Tag Heuer Carrera Mikrograph 1/100th watches

November 05 | Author: John | Category: Tag Heuer High-end watches , Tag Heuer Carrera Mikrograph 1/100th Tag Heuer Carrera Mikrograph 1/100th 3

Accurately measuring time is of course the very essence of high-end watchmaking. Even more challenging, however, is to precisely divide seconds into the smallest possible fractions by means of a chronograph function. From the beginning, TAG Heuer has pioneered utmost precision and ever pushed limits of accuracy beyond conventional frontiers, making it today the undisputed master of every tiny fraction of time, 1/10th, 1/100th, 1/1,000th and 1/10,000th of a second.With the Tag Heuer Carrera Mikrograph 1/100th replica watch, the only commercially available timepiece accurate to 1/100th of a second, TAG Heuer introduces the concept of the dual chain. This technology allows, in an integrated mechanical movement, the elimination of cross-interference between the replica watch and the chronograph, and paves the way for an authentic dual-certification timepiece. Launched in January 2011, it is the first integrated column wheel mechanical 1/100th of a second wrist chronograph with flying central hand display. This game-changing innovation combines two assortments beating at 28,800 and 360,000 beats/hour respectively. It offers unrivalled precision and chronometry thanks to the independence of its “normal speed” and “high speed” watchmaking chains.

The man behind the watch is the physicist Guy Sémon. Formerly employed in the aerospace industry, Sémon is currently vice president of Sciences & Engineering at TAG Heuer and the director of its research division in La Chaux-de-Fonds, Switzerland. Together with watchmaker Denis Badin and engineer Janick Chatelain, Sémon constructed an integrated chronograph. This new movement powers the Mikrograph 1/100. A major feature of this watch is its two different balance wheels, with separate escapements and transmission systems that allow you to run the chronograph without interfering with the watch movement. One balance, which oscillates at a speed of 4 hertz (28,800 vph), regulates the timekeeping movement, which has a 42-hour power reserve. The second balance, manufactured by Atokalpa, beats at a rate of 50 hertz (360,000 vph), and is responsible for the accuracy of the chronograph movement, which will run for a maximum of 90 minutes before needing additional energy. An arc-shaped scale, calibrated from 100 to 0 and positioned below 12 o’clock on the dial, shows the percentage of power remaining in the chronograph’s barrel. The movement has two separate barrels, assuring that both the time display and the chronograph have enough energy.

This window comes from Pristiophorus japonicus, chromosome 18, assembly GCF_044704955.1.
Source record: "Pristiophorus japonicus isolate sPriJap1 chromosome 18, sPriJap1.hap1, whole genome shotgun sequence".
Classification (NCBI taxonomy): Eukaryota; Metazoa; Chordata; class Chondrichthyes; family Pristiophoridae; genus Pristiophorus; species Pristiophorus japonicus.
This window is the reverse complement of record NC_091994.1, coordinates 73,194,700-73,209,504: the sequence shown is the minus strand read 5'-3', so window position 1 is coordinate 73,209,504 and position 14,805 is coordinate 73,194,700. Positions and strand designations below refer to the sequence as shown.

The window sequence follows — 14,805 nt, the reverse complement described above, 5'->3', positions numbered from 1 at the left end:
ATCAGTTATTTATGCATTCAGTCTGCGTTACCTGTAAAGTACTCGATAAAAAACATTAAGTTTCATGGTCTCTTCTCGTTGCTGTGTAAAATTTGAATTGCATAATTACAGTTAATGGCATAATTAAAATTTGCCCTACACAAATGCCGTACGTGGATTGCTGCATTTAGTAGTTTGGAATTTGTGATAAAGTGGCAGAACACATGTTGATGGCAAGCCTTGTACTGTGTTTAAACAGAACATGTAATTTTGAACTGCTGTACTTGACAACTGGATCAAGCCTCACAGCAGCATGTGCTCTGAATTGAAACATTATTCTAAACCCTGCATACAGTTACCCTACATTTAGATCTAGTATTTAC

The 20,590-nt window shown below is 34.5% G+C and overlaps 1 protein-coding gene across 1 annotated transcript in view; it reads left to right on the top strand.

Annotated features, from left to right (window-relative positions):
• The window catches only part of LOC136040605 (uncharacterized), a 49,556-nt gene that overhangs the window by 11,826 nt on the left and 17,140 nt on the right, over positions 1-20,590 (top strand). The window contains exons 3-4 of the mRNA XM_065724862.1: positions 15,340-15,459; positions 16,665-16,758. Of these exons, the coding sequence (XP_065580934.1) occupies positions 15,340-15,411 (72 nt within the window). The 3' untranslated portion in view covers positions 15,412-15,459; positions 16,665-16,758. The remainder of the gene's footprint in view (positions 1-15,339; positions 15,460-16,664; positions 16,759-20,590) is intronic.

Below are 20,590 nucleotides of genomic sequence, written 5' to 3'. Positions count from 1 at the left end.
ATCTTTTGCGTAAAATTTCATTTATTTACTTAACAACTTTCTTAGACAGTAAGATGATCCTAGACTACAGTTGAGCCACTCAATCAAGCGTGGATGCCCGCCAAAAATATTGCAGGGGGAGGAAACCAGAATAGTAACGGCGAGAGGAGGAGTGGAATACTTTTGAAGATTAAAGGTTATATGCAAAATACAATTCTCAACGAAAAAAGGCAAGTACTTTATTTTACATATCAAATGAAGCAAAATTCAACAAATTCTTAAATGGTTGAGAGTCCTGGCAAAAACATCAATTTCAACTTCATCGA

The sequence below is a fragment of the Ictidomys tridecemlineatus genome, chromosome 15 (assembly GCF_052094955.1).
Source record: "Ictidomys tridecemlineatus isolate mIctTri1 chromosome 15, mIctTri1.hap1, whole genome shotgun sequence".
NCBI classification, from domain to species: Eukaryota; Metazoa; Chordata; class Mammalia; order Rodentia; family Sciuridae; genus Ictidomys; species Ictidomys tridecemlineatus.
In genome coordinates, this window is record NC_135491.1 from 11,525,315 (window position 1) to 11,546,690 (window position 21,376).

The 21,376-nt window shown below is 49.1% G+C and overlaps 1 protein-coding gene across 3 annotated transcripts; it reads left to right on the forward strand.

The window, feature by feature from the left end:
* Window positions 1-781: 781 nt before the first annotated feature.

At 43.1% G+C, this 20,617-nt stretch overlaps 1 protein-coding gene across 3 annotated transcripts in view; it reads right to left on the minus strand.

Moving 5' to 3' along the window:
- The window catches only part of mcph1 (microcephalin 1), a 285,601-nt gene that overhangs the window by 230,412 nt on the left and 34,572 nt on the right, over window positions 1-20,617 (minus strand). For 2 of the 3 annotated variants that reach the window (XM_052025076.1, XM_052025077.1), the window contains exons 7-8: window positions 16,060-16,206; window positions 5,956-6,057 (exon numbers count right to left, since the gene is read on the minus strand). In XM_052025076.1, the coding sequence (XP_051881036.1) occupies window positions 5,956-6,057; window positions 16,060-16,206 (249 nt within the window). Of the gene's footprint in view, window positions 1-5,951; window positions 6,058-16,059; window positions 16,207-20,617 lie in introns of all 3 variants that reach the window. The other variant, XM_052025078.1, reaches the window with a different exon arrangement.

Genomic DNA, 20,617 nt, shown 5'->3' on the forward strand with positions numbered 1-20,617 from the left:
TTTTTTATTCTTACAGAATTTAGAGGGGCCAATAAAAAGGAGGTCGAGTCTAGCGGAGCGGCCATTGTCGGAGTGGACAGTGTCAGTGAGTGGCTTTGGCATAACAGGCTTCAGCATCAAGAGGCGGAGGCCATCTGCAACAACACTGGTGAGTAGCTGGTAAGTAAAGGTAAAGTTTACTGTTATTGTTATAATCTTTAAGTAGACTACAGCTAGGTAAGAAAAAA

• Tag Heuer Carrera Mikrograph 1/100th 1
  • Tag Heuer Carrera Mikrograph 1/100th 2

The timekeeping movement and the stopwatch are integrated into a single caliber, but they work independently of each other. Each draws its energy from its own barrel, and the power from each barrel is transferred along a separate pathway. The barrel that keeps the watch running is replenished through the conversion of kinetic energy from the blackened rotor of the self-winding movement. The chronograph’s barrel requires manual energy input, which is accomplished by turning the crown after it has been pulled out to its first position. The power-reserve display and a resistance that can be felt indicate that the device has been fully wound. The automatic movement can also be manually rewound by turning the crown counterclockwise. This means that the chronograph can continue to run after the watch has stopped and vice versa. This construction was necessary because even if the chronograph’s balance were designed to beat at a slower pace, coupling the stopwatch with the same energy flow that powers the watch would always cause the amplitude of the balance to decline abruptly and would detract from the accuracy of the watch.

Where the movement gets a bit quirky is with the winding system. While the time movement is automatically wound by the rotor, the chronograph movement must be hand-wound. I guess it just requires a lot more torque. Reading the dial is pretty simple, and even with all the numbers it does not feel cluttered.

An un-apologetically vintage style design with a very modern movement makes for a watch that is a few things to a few people. It makes me wonder if Tag Heuer is marketing to multiple groups with this watch. The gold case and style will appeal to fashion types wanting something "special" from the racing replica watch brand. The movement on the other hands will appeal to gear-head watch collectors who appreciate the high performance chronograph. I think it is interesting how Tag Heuer created something for both of these audiences.